It's an Olympic year and the games have begun! I love watching the Olympics. There is something very satisfying about rooting for your team, but in the Olympics it feels like more than your team. You're rooting for your country and watching the athletes represent and experience great success is very satisfying. This weekend I found, however that I was more interested in watching the story behind the success than the actual game or competition. The stories of struggle, of extreme commitment, and of the incredible mindset and will to win is what I find most interesting. I think I appreciate those stories the most because it is the truth of the human condition. True success doesn't come from luck or being in the "right place at the right time". True success comes from hard work and the belief that you will succeed. 

     

    The positive mindset and aim toward success is what I hope we are instilling in every student at Tarwater. When students struggle they need to know that the struggle is part of the story. The struggle is what will make their ultimate success that much more meaningful. As the adults in their lives we can help students tell their own success story. 

     

    • Praise Carefully - When we praise students for a job well done, we are only focusing on the outcome. Make sure to praise and recognize the journey and the hard work it took to complete that job. When your child brings home a paper with a prefect score, take time to ask, "What did you do to get to this point?" We seem to ask "what went wrong?" when an assignment doesn't show success, but sometimes we forget to praise and recognize the work that goes into the success itself. 

     

    • Share Your Story - Children don't often get a front row seat to the struggle of adults. We  tend to want to shelter them from our bad days, but having a bad day is part of life, and having the grit to get through it is integral to success. It's okay to share with a child when you've made a mistake or found difficulty in something. It allows them to see that success doesn't come easily for any of us and how we deal with it, is what makes us stronger and more convicted. Along with sharing your story of success and struggle, show them that you still try. Saying that you can't draw, or run, or cook only reinforces the idea that there are things we just can't do no matter how hard we try. Instead, let your child know that you don't draw as well as you could or you once did, but maybe it's because you don't practice it very much. That is a far better message.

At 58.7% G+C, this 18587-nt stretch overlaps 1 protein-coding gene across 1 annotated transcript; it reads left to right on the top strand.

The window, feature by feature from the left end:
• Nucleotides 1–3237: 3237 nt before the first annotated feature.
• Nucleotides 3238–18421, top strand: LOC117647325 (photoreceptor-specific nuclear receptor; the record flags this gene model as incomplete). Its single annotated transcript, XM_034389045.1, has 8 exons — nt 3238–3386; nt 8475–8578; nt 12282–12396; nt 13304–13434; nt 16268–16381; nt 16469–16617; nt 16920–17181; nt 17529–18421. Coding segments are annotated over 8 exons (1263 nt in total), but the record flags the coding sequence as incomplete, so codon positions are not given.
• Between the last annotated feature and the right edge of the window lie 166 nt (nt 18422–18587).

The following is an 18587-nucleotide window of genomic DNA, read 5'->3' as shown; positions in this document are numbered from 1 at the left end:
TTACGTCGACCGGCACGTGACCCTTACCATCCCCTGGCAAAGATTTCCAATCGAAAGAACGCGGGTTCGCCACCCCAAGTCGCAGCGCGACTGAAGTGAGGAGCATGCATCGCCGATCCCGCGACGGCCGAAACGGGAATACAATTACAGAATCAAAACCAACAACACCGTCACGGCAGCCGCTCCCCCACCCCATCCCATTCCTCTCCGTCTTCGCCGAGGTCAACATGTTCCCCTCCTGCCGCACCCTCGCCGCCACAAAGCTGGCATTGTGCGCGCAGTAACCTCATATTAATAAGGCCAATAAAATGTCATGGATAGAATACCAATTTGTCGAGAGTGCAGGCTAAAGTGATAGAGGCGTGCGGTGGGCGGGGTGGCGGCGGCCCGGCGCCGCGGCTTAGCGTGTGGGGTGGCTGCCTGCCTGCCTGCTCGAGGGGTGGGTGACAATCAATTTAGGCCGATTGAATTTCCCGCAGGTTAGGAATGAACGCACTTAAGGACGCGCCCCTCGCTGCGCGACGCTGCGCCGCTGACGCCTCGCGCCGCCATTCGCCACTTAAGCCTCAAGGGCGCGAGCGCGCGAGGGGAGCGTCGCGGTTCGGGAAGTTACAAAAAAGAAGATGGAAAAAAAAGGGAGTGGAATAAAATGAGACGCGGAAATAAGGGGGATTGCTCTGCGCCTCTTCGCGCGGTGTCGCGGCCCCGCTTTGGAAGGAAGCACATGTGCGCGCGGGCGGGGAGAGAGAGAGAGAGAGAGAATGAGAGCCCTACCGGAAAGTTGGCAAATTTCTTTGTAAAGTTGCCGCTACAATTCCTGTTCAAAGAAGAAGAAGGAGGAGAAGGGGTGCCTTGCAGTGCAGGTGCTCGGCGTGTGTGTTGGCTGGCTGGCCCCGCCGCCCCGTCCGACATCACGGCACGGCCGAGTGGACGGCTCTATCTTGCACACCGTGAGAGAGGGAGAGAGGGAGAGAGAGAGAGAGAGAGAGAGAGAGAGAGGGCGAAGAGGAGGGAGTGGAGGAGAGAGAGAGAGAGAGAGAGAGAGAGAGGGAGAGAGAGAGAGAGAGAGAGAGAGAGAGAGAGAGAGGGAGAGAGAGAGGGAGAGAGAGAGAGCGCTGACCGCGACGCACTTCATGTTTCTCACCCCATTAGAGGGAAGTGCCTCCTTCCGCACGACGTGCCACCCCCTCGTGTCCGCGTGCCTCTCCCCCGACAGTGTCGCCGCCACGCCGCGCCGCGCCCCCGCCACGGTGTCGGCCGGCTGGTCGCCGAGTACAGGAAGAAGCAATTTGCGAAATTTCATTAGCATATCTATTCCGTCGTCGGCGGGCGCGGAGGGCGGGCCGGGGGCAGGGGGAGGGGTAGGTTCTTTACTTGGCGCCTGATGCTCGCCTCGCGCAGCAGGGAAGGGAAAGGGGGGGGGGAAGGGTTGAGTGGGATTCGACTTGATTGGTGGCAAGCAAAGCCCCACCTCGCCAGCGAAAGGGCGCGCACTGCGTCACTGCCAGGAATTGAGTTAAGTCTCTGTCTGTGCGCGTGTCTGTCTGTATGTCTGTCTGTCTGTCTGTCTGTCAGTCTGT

• Track Progress - The best way to recognize growth is to track it and see that progress is being made. Whether it is a family goal, a homework goal, or a fitness goal, help children by tracking it with them. Set small goals and celebrate achievements. Know that there may be dips in the road, but that is not a reason to abandon the goal. All great Olympic athletes faced adversity, and yet they continued on. By tracking progress we make the statement "I don't draw very well... yet" a true statement. 

     

    • Keep on Keeping on - The start of the school year is a great time to set new goals for students and families. Students tend to start off very strong, and parents vow to follow through even better this year. As routines set in, old habits will creep in, but that doesn't mean all is lost. Set points on the calendar to revisit the goals and talk about the plan to getting there. 

     

    There is nothing that makes us feel as good as watching excellence. If you watch the Olympic Games with your family talk about how you imagine that level of victory must feel. Celebrate along with the athletes how great we all feel when our hard work pays off. Remind kids that you don't have to be an athlete to feel that amazing feeling of success. Teachers feel that success when a child learns. Parents feel success at work, and children can experience it too. Share the success stories and the journey to meeting the success and we'll help you celebrate. Use #torostory on Twitter if you want to share your story publicly. We'd love to hear it!